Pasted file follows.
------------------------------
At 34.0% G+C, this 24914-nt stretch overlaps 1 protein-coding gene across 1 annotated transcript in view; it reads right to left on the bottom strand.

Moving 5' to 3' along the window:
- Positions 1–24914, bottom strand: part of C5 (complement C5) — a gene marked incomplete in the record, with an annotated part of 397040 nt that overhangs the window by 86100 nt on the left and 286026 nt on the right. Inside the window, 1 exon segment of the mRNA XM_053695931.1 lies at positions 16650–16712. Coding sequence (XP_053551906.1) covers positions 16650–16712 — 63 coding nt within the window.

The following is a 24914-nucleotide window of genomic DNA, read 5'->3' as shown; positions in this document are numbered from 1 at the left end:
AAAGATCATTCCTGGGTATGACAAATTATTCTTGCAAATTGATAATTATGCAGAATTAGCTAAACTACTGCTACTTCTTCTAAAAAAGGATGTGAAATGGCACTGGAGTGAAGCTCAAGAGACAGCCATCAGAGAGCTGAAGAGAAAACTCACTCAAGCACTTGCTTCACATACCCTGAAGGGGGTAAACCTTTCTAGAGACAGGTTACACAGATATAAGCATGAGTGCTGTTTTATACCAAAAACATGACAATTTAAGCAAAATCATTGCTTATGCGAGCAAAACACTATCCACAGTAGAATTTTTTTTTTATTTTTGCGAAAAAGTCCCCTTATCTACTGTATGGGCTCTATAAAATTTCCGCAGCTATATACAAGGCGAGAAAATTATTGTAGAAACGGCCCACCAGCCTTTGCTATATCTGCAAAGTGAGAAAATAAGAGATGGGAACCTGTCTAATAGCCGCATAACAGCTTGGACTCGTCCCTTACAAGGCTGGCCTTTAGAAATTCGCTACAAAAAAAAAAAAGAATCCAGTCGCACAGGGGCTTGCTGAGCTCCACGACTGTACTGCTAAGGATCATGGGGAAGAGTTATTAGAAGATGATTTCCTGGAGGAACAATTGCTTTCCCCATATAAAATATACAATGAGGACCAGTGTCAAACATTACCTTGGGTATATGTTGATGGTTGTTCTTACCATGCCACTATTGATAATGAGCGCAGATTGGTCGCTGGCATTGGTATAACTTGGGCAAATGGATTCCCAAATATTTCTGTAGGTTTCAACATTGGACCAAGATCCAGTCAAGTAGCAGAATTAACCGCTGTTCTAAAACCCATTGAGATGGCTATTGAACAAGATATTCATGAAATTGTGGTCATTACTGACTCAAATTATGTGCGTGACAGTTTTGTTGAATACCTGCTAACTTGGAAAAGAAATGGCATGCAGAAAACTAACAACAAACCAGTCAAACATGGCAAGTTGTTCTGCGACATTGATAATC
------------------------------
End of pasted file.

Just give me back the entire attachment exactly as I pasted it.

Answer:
At 34.0% G+C, this 24914-nt stretch overlaps 1 protein-coding gene across 1 annotated transcript in view; it reads right to left on the bottom strand.

Moving 5' to 3' along the window:
- Positions 1–24914, bottom strand: part of C5 (complement C5) — a gene marked incomplete in the record, with an annotated part of 397040 nt that overhangs the window by 86100 nt on the left and 286026 nt on the right. Inside the window, 1 exon segment of the mRNA XM_053695931.1 lies at positions 16650–16712. Coding sequence (XP_053551906.1) covers positions 16650–16712 — 63 coding nt within the window.

The following is a 24914-nucleotide window of genomic DNA, read 5'->3' as shown; positions in this document are numbered from 1 at the left end:
AAAGATCATTCCTGGGTATGACAAATTATTCTTGCAAATTGATAATTATGCAGAATTAGCTAAACTACTGCTACTTCTTCTAAAAAAGGATGTGAAATGGCACTGGAGTGAAGCTCAAGAGACAGCCATCAGAGAGCTGAAGAGAAAACTCACTCAAGCACTTGCTTCACATACCCTGAAGGGGGTAAACCTTTCTAGAGACAGGTTACACAGATATAAGCATGAGTGCTGTTTTATACCAAAAACATGACAATTTAAGCAAAATCATTGCTTATGCGAGCAAAACACTATCCACAGTAGAATTTTTTTTTTATTTTTGCGAAAAAGTCCCCTTATCTACTGTATGGGCTCTATAAAATTTCCGCAGCTATATACAAGGCGAGAAAATTATTGTAGAAACGGCCCACCAGCCTTTGCTATATCTGCAAAGTGAGAAAATAAGAGATGGGAACCTGTCTAATAGCCGCATAACAGCTTGGACTCGTCCCTTACAAGGCTGGCCTTTAGAAATTCGCTACAAAAAAAAAAAAGAATCCAGTCGCACAGGGGCTTGCTGAGCTCCACGACTGTACTGCTAAGGATCATGGGGAAGAGTTATTAGAAGATGATTTCCTGGAGGAACAATTGCTTTCCCCATATAAAATATACAATGAGGACCAGTGTCAAACATTACCTTGGGTATATGTTGATGGTTGTTCTTACCATGCCACTATTGATAATGAGCGCAGATTGGTCGCTGGCATTGGTATAACTTGGGCAAATGGATTCCCAAATATTTCTGTAGGTTTCAACATTGGACCAAGATCCAGTCAAGTAGCAGAATTAACCGCTGTTCTAAAACCCATTGAGATGGCTATTGAACAAGATATTCATGAAATTGTGGTCATTACTGACTCAAATTATGTGCGTGACAGTTTTGTTGAATACCTGCTAACTTGGAAAAGAAATGGCATGCAGAAAACTAACAACAAACCAGTCAAACATGGCAAGTTGTTCTGCGACATTGATAATC